Fast Food, Globalization, and the Decline of Human Intellect
By Jordi Gaton
Private Joe Bauers is a very dedicated army library veteran, who has made it his mission to contribute as little as possible to the army and to be the most nondescript person in existence. Average according to every metric and test, Joe suddenly finds himself awake in 2505 after a 500-year cryogenic experiment gone wrong. As he slowly gains consciousness, he finds himself in a dystopian world rife with filth and bright bold advertisements abounding on every building and street corner. For the 500 years in cryogenic sleep, “the intelligent became an endangered species” and natural selection failed, allowing for humans to become lazier and revert to their more primal selves. Now individuals, like Frito Pendejo, and the rest of humanity waste away on their couches consuming buckets of processed Carl’s Junior fast food and suck down Brawndo (Gatorade) from their la-z-boys watching the hit new show “Ow! My Balls,” as humanity rapidly declines around them. In this world, Joe, the most average man of 2005, is the smartest man in the world and may be the world’s only hope to solve the crop failure problems and mass starvation of 2505. Joe’s quest to combat stupidity and to return humanity’s ability to produce and prepare food by non-processed means also satirizes contemporary society’s growing dependence on globalized food markets and processed, fast food.
Fast food is simple, quick, and mind-numbingly delicious. Most importantly it takes out any thought or stress that may be associated with the preparation of food. One person grows the soy, another slaughters the cattle, and you the consumer simply fulfill the simple act of mastication to absorb the minimal nutrients that this food posses. In Idiocracy, Mike Judge feeds on this negative association between fast food and lack of effort to fuel this cautionary fiction of humanity’s inevitable devolution at the hands of both globalizing forces. This devolution is contrasted with the growth of both fast food and global chains, as represented in the devolution of “Fuddruckers” in Figure 1 and Figure 2. After the cutting-edge human cryogenics project falls to the wayside, it is quickly replaced by an American fast food chain Fuddruckers. The devolution of this restaurant’s name seen with side-by-side shots helps to establish both the timeline of the story and represent the decline in intelligence of the human population. The lack of maturity and base enjoyment that the human populace gets from this restaurant’s vulgar name acts as satire to demonstrate the destructive effect that globalization will have on an unwitting American populace.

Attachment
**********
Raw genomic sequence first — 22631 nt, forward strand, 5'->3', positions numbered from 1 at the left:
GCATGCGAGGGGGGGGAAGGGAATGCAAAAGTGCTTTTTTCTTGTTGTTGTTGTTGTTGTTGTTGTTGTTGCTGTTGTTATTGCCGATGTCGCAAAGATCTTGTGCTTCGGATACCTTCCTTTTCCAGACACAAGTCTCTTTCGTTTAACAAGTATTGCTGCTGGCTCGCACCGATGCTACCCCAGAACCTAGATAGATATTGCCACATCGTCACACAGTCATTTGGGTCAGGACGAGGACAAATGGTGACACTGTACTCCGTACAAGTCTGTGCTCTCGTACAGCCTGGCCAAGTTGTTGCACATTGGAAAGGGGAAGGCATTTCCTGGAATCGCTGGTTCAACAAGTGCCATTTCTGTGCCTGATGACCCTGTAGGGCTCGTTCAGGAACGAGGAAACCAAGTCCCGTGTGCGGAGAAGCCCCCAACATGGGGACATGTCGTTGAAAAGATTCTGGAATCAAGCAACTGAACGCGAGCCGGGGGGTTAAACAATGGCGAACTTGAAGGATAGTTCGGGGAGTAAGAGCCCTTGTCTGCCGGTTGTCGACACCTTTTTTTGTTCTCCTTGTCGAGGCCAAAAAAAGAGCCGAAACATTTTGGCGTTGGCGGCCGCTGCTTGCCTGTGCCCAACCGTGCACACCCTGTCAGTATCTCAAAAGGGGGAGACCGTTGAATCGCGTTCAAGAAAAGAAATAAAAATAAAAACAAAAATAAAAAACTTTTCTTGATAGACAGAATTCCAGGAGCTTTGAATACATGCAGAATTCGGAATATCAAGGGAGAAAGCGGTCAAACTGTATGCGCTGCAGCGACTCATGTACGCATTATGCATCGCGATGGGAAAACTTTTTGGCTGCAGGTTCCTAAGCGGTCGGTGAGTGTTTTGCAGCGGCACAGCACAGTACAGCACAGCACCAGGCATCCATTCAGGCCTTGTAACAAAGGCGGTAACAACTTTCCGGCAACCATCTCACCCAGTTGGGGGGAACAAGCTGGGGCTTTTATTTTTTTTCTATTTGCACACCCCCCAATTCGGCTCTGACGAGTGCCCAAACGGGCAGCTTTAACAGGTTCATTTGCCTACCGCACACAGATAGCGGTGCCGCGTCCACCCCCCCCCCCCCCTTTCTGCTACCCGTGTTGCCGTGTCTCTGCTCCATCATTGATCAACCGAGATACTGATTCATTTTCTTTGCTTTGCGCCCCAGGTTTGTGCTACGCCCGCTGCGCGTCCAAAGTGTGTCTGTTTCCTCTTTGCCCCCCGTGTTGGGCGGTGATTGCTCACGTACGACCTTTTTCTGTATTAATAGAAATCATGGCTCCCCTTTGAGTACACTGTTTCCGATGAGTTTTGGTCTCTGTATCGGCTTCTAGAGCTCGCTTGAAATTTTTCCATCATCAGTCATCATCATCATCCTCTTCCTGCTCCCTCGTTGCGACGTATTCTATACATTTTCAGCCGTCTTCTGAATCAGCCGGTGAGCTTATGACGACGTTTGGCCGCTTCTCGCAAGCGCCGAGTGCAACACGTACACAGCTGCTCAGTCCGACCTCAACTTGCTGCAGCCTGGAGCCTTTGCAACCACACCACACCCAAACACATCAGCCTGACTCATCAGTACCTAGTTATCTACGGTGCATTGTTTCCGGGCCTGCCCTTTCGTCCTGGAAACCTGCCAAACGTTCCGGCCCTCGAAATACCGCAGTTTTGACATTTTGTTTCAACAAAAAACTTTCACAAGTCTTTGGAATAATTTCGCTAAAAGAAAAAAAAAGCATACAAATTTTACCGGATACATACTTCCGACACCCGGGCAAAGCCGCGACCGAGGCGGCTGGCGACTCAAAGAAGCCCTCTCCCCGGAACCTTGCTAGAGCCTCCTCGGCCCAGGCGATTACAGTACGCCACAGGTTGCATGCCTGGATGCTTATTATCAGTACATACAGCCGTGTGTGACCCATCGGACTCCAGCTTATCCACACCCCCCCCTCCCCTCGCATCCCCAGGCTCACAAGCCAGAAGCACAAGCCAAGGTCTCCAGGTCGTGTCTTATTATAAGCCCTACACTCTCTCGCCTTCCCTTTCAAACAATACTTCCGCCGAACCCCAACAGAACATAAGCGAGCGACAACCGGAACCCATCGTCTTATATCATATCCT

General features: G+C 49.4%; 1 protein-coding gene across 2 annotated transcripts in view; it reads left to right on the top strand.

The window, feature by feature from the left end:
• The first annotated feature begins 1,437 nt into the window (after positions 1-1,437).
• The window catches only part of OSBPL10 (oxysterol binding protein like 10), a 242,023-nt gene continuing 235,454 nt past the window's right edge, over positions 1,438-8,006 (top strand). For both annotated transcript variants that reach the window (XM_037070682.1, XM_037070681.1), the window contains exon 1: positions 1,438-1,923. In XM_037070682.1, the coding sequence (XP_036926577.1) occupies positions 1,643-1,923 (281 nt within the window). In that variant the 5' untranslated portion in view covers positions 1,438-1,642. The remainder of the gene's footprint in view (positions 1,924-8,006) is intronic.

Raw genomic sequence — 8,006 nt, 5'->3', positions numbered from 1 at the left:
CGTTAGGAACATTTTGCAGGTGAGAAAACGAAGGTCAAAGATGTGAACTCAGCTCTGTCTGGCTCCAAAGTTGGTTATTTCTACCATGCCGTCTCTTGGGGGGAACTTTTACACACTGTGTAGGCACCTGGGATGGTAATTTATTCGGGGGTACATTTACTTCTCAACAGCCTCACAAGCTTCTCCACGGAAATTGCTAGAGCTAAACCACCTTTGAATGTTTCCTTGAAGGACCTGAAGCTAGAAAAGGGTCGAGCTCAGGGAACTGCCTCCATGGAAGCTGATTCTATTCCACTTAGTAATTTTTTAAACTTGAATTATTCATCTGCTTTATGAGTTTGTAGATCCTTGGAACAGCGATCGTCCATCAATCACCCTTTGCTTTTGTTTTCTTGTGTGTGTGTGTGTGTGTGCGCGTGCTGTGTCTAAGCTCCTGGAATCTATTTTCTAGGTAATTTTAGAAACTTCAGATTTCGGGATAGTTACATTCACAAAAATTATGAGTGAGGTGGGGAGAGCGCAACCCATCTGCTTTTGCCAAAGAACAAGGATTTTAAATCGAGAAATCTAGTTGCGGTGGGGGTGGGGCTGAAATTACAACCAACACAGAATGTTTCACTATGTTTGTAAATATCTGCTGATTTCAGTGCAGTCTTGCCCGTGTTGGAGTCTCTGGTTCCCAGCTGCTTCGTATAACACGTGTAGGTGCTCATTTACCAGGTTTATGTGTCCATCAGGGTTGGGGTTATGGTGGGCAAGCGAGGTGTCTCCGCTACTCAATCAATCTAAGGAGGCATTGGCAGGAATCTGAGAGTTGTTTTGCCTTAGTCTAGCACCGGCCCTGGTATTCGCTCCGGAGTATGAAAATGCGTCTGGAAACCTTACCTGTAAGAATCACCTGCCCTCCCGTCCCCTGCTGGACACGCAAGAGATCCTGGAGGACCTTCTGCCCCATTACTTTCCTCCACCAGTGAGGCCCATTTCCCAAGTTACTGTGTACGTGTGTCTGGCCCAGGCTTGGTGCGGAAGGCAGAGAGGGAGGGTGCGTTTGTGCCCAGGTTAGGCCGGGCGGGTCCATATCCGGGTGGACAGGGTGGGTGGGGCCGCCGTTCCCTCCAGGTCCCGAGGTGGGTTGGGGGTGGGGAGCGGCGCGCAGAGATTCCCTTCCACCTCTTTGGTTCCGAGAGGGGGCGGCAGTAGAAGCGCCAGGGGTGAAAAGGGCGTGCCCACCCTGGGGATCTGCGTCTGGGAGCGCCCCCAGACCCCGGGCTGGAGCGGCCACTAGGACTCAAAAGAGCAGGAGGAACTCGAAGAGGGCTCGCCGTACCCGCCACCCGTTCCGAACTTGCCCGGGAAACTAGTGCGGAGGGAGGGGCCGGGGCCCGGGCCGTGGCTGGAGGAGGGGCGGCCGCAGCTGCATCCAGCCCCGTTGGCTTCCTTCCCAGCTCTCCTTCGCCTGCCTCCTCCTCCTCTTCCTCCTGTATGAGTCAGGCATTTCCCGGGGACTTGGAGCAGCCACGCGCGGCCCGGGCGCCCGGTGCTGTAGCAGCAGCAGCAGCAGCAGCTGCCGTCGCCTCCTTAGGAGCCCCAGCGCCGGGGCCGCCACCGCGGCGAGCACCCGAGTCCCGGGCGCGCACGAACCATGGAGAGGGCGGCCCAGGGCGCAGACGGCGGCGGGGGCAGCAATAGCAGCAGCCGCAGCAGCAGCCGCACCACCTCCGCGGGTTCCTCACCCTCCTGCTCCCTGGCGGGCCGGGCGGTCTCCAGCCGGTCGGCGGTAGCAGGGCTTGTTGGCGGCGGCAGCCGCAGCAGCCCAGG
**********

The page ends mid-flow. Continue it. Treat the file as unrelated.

The director Mike Jones further cements this connection between fast food and a lack of intelligence by portraying many people from 2505 consuming fast food pried from grease-filled buckets reminiscent of KFC’s chicken bucket and sipping either beer or Brawndo (this reality’s Gatorade substance, Figure 3). In observing these links, it becomes clear that the director wishes to criticize modern society’s current obsession with the production and consumption of fast food as lacking the intelligence and culture that non-processed food contains. The hope for a better future therefore lies with the reclamation of local food production and cooking methods lost to the rise of globalization. In order to accomplish this, however, Joe Bauers and the next smartest man in the world, President Dwayne Elizondo Mountain Dew Herbert Camacho, must use their brainpower to figure out how to grow crops.
After rising to the challenge, Joe Bauers makes the groundbreaking statement to the president’s staff that they need to use water instead of Brawndo ( Figure 3 ) to water the plants. Met with incredulity, the staff replies “Water, like in the toilet?,” “But Brawndo has electrolytes; it’s what the plants crave.” After many hours of debate, Joe uses his superior intellect to delude the group into believing that he can talk to plants, so that they will start to water all of the crops. In this outrageous exchange, Mike Jones satirizes how globalization fuels a growing lack of appreciation for both the origins of food and of vital resources like water.
With Coke and other soft drink consumption rising within both American and global markets in 2005, the director challenges the viewer to consider whether or not foods and drink prepared in such a processed and mechanical manner force individuals to lose interest or respect for the origins of food. Perhaps the solution to this societal issue lies in the average person watching this film, who like Joe, must learn to understand that they play a vital role in policing global society as a consumer. Idiocracy, therefore, challenge the viewer to wake up and be skeptical towards the parts of society that both scientifically and objectively harm the public health of the world. The burden to advance society does not solely lie on the shoulders of the future Einsteins, but rather it relies on the collective determination of society to challenge and prevent the adoption of maladaptive behaviors.
Judge, Mike. Idiocracy. Twentieth Century Fox, 2003.